This setting specifies whether the server allows clients to use opportunistic locking on files. Opportunistic locking is supposed to provide a significant performance enhancement, but is unsafe where client-side locking is involved and in the case of networked databases like Superbase actually can slow down database access! If you are using Superbase in LAN or Distributed LAN mode then this setting is required to set to 0 as shown above to prevent data loss. If you are using Superbase’s PPCS (Peer-to-Peer Client/Server), then it may be safe to leave this setting enabled, since only one application, the server, is writing to the data files. Still, there is no real advantage in leaving this setting enabled.

Client Settings for Windows 9.x or Earlier
If you are using Windows 9.x or earlier there are no additional client-side settings that are necessary.

Client Settings for Windows NT 4 Acting as a Workstation or Client
To modify the settings for NT Workstation, it is necessary to edit the registry, since Microsoft does not provide any method of configuring these options in their client setup. The registry key path is:
HKEY_LOCAL_MACHINE\SYSTEM\CurrentControlSet\
Services\LanmanWorkstation\Parameters

It will be necessary to add the following values as they are listed below, with the proper data type and the value listed (0 in all cases):

Setting Data Type Should be
UseLockReadUnlock REG_DWORD 0
Indicates whether the redirector uses the lock-and-read and write-and-unlock performance enhancements.When this value is enabled, it generally provides a significant performance benefit. However, database applications that lock a range and don’t allow data within that range to be read will suffer performance degradation unless this parameter is disabled.
UseOpportunisticLocking REG_DWORD 0
Indicates whether the redirector should use opportunistic-locking (oplock) performance enhancement. According to the documentation, this parameter should be disabled only to isolate problems. In the case of Superbase, it should be off. Opportunistic locking provides a significant performance enhancement, but is unsafe where client-side locking is involved. If you are using Superbase in LAN or Distributed LAN mode then this setting is required to be off to prevent data loss. If you are using Superbase’s PPCS (Peer-to-Peer Client/Server), then it may be safe to leave this setting enabled, since only one application, the server, is writing to the data files.
UtilizeNtCaching REG_DWORD 0
Indicates whether the redirector uses the cache manager to cache the contents of files. Disable this parameter only to guarantee that all data is flushed to the server immediately after it is written by the application.

Client Settings for Windows 2000, XP, 2003, Vista, 2008, Windows 7 – Acting as a Workstation or Client
To modify the settings for the Workstation service, it is necessary to edit the registry, since Microsoft does not provide any method of configuring these options in their client setup. The registry key path is:
HKEY_LOCAL_MACHINE\SYSTEM\CurrentControlSet\
Services\LanmanWorkstation\Parameters

It will be necessary to add the following values as they are listed below, with the proper data type and the value listed (0 in all cases):

Setting Data Type Should be
UseLockReadUnlock REG_DWORD 0
Indicates whether the redirector uses the lock-and-read and write-and-unlock performance enhancements.When this value is enabled, it generally provides a significant performance benefit. However, database applications that lock a range and don’t allow data within that range to be read will suffer performance degradation unless this parameter is disabled.
UtilizeNtCaching REG_DWORD 0
Indicates whether the redirector uses the cache manager to cache the contents of files. Disable this parameter only to guarantee that all data is flushed to the server immediately after it is written by the application.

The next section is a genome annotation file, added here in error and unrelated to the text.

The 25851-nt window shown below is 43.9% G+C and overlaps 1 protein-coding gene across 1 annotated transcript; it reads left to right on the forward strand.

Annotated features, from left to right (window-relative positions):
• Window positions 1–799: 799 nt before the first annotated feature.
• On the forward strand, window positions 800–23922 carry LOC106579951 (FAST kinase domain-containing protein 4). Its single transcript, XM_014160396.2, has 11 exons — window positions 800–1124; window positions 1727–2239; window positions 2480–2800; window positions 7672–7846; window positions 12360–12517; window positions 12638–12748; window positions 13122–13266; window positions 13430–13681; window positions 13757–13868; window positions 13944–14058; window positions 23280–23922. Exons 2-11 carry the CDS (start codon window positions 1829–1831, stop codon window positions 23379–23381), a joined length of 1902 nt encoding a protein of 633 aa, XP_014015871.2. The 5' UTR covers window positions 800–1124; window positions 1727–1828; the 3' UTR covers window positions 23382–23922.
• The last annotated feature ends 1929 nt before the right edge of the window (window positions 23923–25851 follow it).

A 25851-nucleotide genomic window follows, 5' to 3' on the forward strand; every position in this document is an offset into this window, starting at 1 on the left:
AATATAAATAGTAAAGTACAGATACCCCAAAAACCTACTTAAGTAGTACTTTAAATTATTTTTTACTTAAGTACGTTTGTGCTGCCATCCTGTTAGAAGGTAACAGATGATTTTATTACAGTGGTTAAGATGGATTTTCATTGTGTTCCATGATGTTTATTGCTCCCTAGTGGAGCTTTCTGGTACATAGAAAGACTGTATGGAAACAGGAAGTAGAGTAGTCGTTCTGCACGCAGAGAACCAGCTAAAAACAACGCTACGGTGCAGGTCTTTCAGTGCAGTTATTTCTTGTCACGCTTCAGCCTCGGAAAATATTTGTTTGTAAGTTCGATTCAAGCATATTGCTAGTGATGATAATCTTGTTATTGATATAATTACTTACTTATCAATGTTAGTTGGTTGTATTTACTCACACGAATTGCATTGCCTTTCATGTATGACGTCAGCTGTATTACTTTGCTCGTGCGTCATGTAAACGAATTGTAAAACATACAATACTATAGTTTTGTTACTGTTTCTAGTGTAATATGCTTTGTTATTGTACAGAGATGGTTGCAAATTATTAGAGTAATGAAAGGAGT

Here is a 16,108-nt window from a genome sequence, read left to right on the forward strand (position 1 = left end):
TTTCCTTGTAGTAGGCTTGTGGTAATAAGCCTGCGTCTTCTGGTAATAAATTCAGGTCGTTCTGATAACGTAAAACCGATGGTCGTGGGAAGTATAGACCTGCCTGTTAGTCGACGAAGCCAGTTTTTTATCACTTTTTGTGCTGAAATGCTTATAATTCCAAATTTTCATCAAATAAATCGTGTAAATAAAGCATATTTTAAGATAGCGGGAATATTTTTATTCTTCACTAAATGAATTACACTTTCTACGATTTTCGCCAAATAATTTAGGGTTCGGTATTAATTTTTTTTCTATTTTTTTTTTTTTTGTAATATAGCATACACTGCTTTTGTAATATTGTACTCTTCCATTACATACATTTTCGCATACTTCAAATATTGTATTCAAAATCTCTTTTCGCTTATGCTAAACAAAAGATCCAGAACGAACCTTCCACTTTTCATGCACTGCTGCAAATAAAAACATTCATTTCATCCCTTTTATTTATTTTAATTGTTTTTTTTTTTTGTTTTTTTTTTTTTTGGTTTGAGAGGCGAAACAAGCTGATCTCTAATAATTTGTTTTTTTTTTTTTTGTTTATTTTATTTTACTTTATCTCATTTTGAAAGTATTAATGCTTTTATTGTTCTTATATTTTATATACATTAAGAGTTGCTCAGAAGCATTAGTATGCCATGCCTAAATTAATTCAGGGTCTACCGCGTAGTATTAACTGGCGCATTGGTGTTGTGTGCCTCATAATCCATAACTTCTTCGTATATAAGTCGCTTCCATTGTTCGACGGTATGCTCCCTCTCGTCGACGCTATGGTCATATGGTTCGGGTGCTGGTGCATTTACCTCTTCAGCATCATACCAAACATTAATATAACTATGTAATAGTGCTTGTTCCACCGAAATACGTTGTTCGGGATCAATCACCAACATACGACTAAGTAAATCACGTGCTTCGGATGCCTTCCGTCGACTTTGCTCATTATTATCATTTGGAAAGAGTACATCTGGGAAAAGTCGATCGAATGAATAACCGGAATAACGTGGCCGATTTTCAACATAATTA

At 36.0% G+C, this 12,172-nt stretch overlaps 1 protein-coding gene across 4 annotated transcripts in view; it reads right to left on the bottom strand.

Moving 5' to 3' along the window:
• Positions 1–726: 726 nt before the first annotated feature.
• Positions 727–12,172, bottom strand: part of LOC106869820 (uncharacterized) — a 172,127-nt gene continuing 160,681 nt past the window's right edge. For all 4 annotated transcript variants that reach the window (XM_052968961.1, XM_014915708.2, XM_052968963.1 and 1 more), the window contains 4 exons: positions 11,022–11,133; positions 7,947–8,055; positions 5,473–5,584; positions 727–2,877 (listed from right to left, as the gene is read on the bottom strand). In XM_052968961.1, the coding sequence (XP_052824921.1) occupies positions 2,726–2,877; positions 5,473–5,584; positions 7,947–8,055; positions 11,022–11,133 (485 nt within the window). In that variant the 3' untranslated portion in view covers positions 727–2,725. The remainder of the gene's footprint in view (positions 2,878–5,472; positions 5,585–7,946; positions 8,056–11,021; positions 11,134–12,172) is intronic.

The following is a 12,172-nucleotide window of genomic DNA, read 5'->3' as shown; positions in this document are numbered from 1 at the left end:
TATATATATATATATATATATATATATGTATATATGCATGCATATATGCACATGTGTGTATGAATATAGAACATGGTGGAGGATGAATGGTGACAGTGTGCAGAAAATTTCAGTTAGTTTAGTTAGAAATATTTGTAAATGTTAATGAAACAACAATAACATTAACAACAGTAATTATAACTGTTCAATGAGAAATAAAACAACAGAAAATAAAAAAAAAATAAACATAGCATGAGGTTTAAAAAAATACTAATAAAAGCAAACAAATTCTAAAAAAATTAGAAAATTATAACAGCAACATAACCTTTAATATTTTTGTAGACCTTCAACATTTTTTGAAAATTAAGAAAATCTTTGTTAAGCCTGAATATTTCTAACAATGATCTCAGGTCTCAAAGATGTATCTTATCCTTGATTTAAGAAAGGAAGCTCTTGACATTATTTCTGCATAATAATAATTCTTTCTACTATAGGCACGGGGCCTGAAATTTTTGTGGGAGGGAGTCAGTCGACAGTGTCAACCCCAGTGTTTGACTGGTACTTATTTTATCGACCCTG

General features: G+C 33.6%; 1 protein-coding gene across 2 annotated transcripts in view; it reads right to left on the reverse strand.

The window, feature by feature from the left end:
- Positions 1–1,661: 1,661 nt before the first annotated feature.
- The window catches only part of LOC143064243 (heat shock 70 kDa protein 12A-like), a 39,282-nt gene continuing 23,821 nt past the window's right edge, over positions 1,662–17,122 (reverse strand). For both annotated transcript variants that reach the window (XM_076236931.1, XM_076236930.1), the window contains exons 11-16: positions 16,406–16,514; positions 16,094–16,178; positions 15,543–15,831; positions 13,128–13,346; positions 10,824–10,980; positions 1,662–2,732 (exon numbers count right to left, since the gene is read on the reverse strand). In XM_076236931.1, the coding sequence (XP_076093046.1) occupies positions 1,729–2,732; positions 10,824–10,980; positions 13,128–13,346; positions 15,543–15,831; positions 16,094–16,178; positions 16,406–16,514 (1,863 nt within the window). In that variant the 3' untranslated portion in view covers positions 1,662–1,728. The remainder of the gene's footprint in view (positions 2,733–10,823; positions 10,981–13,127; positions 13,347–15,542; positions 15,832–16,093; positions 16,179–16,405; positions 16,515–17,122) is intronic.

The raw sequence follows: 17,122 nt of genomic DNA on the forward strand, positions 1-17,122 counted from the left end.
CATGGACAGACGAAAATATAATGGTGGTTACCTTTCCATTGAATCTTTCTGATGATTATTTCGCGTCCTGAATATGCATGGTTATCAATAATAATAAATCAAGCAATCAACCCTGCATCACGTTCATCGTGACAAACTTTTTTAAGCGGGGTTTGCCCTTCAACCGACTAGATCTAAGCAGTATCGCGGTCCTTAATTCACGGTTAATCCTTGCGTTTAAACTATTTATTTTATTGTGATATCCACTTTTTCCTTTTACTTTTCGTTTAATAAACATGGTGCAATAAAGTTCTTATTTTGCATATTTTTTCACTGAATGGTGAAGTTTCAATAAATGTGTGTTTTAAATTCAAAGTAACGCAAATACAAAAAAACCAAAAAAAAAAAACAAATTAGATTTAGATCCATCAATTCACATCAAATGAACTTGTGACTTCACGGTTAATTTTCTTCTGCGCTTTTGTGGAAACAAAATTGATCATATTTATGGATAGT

Opportunistic locking is controlled differently in the newer versions of Windows than was done in Windows NT. The following registry key path is the location of the desired entry and that must be present and set to the associated value.
HKEY_LOCAL_MACHINE\System\CurrentControlSet\
Services\MRXSmb\Parameters

Setting Data Type Should be
OplocksDisabled REG_DWORD 1
The OplocksDisabled registry value configures Windows clients to either request or not request opportunistic locks on a remote file.

Additional Notes for NT Workstation, Windows 2000, XP, 2003, Vista, and Windows 7

In addition to the possible changes required on the client settings, NT-based client machines have a special change that is required. This is because the NTVDM in these machines appears to represent remote drives as if they were local (at least to the Win16 subsystem). That causes Superbase to open all files in a special mode known as LOCAL. You can see this immediately if you open a file for RW/RW access interactively on a remote drive. In the title bar will be something like: Superbase – F:\myfile.sbf (L0). The L0 is an immediate giveaway that LOCAL mode is in use. In this mode Superbase opens all files exclusively, regardless of the requested open mode. To stop Superbase from opening the files exclusively on NT-based operating systems, add the environment variable SBLOCAL with the value NONE to the environment settings. This can be found in the System applet of the Control Panel on the Environment tab. Alternatively, you can place the entry in the SB30.INI file in the Superbase section:

[Superbase]
sblocal=none

It is also possible to use Superbase.LocalFileLocking = False in the Superbase program, but this setting should be made before any files are opened and should never be changed once the program is running.

The above information was compiled in part using the articles listed below, all of which are copyright Microsoft Corporation.


  • WFW 3.11 Clients Hang Accessing Windows NT Server
    Last reviewed: August 8, 2001
    Article ID: Q123029
  • Some Client Applications Fail When Writing to WindowsNT
    Last reviewed: August 8, 2001
    Article ID: Q124916
  • PC Ext: Explanation of Opportunistic Locking on WindowsNT
    Last reviewed: August 8, 2001
    Article ID: Q129202
  • REG: Workstation Service Entries
    Last reviewed: February 28, 2002
    Article ID: Q102981
  • REG: Server Service Entries, PART 1
    Last reviewed: August 6, 2002
    Article ID: Q102967
  • REG: Server Service Entries, PART 2
    Last reviewed: February 27, 2002
    Article ID: Q102969
  • How to Disable Network Redirector File Caching
    Last reviewed: June 11, 2002
    Article ID: Q163401
  • Configuring Opportunistic Locking in Windows
    Last reviewed: March 14, 2003
    Article ID: Q296264